Hillary follows in the footsteps of Bush
Hillary’s attitude shows that after the Bush administration, the U.S. has not changed the least bit regarding its diplomatic policy. Bush announced that he would never negotiate with an unfriendly regime or those he deemed “evildoers.” Bush insisted on countries like Iran changing their policies as a precondition for negotiation, instead of as a result from it.
Hillary embraces Bush’s point of view. She does not believe that diplomacy and engagement should step up as the nuclear threat gets worse. She said, “We don’t want to be engaging while they are building their bomb.”
We have no idea whether a divided Iran would respond appropriately to a serious suggestion of negotiation. However, we are sure of one thing: the U.S. has never seriously considered Iran’s situation. Just like previous administrations, Obama articulated that he was only interested in negotiating one issue: the constraint of Iran’s nuclear program by stopping it first and then moving onto negotiation. However, there is no country in this world that would agree to talk only in regards to issues raised by their adversaries, while ignoring its own imperative issues at home.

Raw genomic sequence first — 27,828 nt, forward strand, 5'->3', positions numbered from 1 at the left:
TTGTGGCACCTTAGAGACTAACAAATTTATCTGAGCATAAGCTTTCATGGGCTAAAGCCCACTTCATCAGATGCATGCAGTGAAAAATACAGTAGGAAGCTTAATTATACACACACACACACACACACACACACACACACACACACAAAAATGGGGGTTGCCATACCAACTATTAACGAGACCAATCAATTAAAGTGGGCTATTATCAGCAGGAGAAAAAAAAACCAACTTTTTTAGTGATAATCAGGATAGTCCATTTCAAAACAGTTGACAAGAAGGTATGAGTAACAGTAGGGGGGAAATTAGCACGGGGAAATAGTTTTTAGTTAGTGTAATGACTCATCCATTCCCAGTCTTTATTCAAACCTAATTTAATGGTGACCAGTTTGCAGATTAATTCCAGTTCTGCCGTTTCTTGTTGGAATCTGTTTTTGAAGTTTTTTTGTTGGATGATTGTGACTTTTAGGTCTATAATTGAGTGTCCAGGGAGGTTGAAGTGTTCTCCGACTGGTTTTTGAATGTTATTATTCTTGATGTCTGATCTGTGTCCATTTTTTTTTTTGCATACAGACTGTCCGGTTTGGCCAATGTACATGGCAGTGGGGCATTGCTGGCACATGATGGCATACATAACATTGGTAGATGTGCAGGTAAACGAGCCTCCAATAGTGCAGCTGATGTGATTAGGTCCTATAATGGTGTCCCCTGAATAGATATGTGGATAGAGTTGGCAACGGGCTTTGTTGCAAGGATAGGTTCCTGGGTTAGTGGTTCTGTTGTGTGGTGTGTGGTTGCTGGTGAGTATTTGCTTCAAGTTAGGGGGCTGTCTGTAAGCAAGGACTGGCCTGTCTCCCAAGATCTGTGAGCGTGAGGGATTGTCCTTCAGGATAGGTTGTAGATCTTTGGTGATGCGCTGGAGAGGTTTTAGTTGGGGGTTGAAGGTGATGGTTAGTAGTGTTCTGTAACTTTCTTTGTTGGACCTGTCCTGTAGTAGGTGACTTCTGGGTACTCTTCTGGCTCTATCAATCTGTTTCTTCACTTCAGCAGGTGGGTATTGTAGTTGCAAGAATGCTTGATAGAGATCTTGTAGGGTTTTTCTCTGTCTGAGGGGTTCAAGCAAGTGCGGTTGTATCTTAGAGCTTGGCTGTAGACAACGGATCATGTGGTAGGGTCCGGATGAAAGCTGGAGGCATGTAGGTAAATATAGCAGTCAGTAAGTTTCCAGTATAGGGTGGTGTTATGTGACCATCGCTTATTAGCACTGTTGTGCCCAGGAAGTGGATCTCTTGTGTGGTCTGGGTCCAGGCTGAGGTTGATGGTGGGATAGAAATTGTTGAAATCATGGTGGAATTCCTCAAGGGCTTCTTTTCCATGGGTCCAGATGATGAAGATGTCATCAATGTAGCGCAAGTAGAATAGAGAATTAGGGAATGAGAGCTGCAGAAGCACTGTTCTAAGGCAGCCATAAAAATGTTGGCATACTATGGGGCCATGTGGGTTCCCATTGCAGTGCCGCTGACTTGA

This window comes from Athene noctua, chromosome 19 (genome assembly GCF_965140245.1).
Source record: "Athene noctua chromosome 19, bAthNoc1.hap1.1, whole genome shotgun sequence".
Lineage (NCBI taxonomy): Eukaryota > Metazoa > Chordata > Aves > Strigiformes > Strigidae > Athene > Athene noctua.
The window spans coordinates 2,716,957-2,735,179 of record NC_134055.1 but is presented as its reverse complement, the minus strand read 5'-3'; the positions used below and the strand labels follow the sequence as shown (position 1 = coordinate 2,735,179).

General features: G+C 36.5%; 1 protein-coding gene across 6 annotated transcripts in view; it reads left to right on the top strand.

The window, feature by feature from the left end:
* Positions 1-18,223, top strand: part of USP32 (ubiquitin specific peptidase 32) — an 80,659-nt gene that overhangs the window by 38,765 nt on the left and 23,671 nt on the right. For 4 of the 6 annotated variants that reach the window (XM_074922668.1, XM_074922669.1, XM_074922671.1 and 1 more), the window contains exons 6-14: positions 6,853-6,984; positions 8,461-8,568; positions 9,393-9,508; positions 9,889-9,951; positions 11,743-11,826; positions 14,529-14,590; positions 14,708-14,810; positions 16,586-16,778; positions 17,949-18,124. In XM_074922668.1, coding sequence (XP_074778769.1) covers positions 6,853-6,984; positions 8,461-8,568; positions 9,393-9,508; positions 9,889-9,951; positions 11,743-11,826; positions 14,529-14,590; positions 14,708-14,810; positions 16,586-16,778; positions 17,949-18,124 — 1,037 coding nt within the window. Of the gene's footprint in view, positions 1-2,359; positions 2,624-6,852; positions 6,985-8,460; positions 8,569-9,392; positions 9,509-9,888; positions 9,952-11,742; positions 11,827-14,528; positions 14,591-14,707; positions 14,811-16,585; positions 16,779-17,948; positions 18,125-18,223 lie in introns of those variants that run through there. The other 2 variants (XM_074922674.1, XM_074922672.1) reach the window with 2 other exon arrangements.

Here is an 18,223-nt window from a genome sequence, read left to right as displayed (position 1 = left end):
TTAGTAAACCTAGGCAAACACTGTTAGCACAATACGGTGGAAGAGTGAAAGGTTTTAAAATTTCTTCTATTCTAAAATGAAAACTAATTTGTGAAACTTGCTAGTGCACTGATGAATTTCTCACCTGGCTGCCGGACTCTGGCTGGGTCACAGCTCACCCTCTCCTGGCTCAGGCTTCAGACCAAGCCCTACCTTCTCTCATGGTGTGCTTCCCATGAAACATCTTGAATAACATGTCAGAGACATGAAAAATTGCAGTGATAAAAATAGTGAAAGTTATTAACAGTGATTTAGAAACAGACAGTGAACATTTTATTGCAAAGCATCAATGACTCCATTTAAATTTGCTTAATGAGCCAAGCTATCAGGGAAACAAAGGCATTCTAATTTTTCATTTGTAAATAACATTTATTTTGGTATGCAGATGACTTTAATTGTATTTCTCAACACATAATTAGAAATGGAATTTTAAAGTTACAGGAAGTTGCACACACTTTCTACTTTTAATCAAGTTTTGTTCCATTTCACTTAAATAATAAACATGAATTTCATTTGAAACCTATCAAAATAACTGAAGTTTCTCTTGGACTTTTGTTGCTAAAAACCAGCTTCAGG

It is reported that 35 years ago, President Nixon’s methodology of engagement with China was that, if you were willing to consider our actions, then we were going to consider your actions. With that rule in mind, the Sino-U.S. relationship was established. Unfortunately, Hillary acts the opposite. She acts as Clinton and Bush have always acted towards Iran: demanding, threatening, coercing, sanctioning, isolating while waiting around for miracles.
On the other hand, Hillary’s aggressive and agitating speech against Iran pleased the hawks in Israel and Washington. Don’t they always attack Iran? More importantly, Iranian President Ahmadinejad and his Teheran hardliners are very pleased. They are skillful in their confrontation and always trying to draw American’s fire. Iran has blown the horn of war. This strategy can be effective, but also risky.
Hillary follows Bush and Obama begins to follow her.